At 9:45 am on Friday morning there was some sort of power malfunction at the Milwaukee Bucks stadium Fiserv Forum. The electrical issues at the brand new arena caused the hallway outside of the visitor’s locker room to go dark moments before post-shootaround interviews were to begin. As television cameras scrambled to turn on their spotlights, Tom Thibodeau entered the hallway to address the media for the first time since Jimmy Butler’s heavily-publicized practice on Wednesday.
To that point in time, Thibodeau and the Minnesota Timberwolves organization had been radio silent in the 41 hours that elapsed between Jimmy Butler’s interview with Rachel Nichols and the Friday morning shootaround. Naturally, questions were directed towards Thibodeau’s response to the interview.
“It is what it is,” Thibodeau responded, acknowledging all of the events that took place. “It’s a different world. It’s all the social media, the accessibility. It is what it is. I have no problems with a guy doing interviews. It’s what happens. We just want the team to be first.”
That team that comes first will be without Butler Friday evening, who has remained in Minneapolis to work on his conditioning, per Thibodeau.
When pressed if his star player’s behavior is, in fact, “team-first” behavior, Thibodeau seemed to feel that Butler’s efforts were such — a matter of encouragement.
“I think an important thing is we have to do what is best for our team,” said Thibodeau. “We’re always going to look to encourage our team.
“There’s a lot of different ways to define leadership. And the biggest job of a leader, in my eyes, is to unite and inspire. It’s OK to confront. That’s not an issue. I think the way you confront, that’s important. But if you confront, don’t beat down. The big thing is to lift people up and to make them better.”
This is essentially in line with the narrative Butler himself drew. When he was interviewed by Nichols, he described the confrontation is how “23” shows he “has your back.”
What Thibodeau clarified Friday was that he did not believe all of what was reported about Butler and from Wednesday’s practice was true.
“Some of what was reported was correct, some was not. In every practice there could be something,” Thibodeau said multiple times during his six minutes in front of the camera (and in the dark). “That’s the important aspect for everyone to understand.”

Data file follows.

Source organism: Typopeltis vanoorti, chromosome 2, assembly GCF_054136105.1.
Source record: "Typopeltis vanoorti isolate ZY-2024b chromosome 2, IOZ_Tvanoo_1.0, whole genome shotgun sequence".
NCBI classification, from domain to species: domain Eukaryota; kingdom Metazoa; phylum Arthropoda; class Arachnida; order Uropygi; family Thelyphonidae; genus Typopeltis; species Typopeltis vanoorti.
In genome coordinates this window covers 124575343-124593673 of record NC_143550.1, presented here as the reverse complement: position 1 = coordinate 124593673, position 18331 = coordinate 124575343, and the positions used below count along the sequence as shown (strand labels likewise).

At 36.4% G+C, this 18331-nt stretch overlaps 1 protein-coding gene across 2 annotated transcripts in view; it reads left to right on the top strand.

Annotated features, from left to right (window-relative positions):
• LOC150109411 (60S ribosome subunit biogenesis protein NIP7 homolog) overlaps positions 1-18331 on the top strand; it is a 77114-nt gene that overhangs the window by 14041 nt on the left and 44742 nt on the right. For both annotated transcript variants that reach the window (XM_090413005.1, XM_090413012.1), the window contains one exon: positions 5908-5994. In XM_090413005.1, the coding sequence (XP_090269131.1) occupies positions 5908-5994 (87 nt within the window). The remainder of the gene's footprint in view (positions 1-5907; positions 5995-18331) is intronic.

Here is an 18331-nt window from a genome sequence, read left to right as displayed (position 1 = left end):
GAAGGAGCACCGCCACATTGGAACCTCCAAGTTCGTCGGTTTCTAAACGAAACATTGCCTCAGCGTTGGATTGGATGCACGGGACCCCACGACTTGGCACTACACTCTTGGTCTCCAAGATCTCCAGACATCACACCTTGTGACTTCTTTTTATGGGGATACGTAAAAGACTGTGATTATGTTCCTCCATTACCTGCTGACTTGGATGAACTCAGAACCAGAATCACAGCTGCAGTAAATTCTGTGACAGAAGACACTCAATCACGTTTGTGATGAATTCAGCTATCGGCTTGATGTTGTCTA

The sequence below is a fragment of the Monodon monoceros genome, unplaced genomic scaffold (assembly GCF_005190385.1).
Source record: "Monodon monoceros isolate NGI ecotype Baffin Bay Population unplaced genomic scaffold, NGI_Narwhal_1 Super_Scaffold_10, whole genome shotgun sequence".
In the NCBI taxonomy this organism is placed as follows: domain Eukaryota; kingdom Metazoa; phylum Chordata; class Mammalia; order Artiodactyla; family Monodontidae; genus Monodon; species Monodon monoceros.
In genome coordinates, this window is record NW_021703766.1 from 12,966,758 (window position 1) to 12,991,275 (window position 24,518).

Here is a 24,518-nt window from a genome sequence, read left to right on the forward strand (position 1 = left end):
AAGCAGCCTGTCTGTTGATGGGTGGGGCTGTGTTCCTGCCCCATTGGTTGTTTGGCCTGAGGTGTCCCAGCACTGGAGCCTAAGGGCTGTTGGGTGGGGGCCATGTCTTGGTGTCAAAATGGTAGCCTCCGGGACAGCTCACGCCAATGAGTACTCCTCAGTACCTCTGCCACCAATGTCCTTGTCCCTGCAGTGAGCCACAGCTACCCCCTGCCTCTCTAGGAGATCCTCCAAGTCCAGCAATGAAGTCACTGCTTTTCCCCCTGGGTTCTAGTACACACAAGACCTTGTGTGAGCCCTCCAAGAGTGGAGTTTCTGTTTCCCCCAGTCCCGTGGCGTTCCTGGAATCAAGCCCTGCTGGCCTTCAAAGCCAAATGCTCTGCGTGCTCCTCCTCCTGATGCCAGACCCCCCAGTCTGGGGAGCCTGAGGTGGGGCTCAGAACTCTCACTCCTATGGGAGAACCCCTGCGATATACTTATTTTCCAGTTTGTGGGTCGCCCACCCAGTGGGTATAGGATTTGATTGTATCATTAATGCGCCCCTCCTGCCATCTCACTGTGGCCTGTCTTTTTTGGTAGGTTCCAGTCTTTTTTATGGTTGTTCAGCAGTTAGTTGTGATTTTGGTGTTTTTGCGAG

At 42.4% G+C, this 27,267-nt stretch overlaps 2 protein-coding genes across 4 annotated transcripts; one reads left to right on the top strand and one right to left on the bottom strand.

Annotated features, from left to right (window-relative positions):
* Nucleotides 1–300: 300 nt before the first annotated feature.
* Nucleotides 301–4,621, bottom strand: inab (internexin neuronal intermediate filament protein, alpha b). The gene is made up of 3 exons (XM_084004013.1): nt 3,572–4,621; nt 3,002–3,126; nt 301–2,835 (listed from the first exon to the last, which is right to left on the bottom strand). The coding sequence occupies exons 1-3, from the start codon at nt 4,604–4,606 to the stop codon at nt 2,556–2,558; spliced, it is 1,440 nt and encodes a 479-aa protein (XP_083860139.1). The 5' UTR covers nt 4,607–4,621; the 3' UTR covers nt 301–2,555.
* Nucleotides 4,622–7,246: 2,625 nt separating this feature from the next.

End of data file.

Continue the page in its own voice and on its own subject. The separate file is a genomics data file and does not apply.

The drama is out of control in Thibodeau’s eyes.
“You guys, your job is the drama,” Thibodeau said to the handful of reporters who had made the trek to Milwaukee. “Our job is to get ready to play.
“So I understand you have a job. We have a job to do. And that’s what we have to do. We’re not going to get into daily behavior and stuff like that.”
While he did acknowledge the drama, he did not acknowledge the public criticism, so Thibodeau was asked directly if he has rules about teammates publicly criticizing other teammates.
His response was telling: “I don’t really know what you’re talking about.”
“Well, Jimmy has been critical about Andrew [Wiggins] and Karl [-Anthony Towns],” the reporter followed up.
“Again, it’s how you view how you want to pick and choose what people say,” said Thibodeau who continued his unwavering defense of Butler. “So I’m not gonna comment on any of that. Because he’s also praised a lot of guys and that never gets reported.”
While the latter portion of the quote is fair — the media does tend to latch on to the negativity — it is unfair because the most recent public comments of Butler’s are definitively pejorative.
Thibodeau ended his availability by reiterating that Butler is “day-to-day,” giving no inclination whether or not he will play in the season opener on Wednesday.
Next up in the media scrum was perhaps the biggest butt of Butler’s public commentary — Karl-Anthony Towns.
The Lights Go On And Towns Shuts Down
As Thibodeau left the scrum, Towns joined. In ironic — and seemingly hyperbolic — happenstance, the electricity turned back on as the cameras and microphones were directed at Towns. Seriously.
However, Towns himself was not so illuminating. He was asked for clarification on the players-only meeting that reportedly occurred Thursday morning in Minneapolis.
“I think the only thing that needs to be clarified is we’re excited to play basketball tonight in Milwaukee,” said Towns.
His response was almost identical to the next question about how he has “stayed out of the fray” of this “soap opera.”
“I’m just happy to play basketball in Milwaukee,” Towns repeated as he looked blankly ahead.
Asked if he was “tired of answering these types of questions,” Towns’ response was smug: “I mean, are you tired of hearing me say, I’m excited to play basketball in Milwaukee?”
(To repeat and clarify: Towns had not publicly answered any questions about what happened at Wednesday’s practice or about Butler’s ESPN interview prior to this media availability. The Timberwolves canceled media access Thursday afternoon, and this was Towns’ first opportunity to go on-the-record.)
The questions, naturally, moved away from Butler, and Towns obliged by reiterating how important it is to start the season strong. The only other question that had anything to do with Butler was inquiring if he would “be happy to play basketball with Jimmy Butler.”
Towns said, “I’m happy to play basketball with anybody.”
The Wolves play the Milwaukee Bucks Friday evening at 7 p.m. It appears there will be little resolution prior to that event and possibly little clarification prior to the season opener Wednesday in San Antonio.
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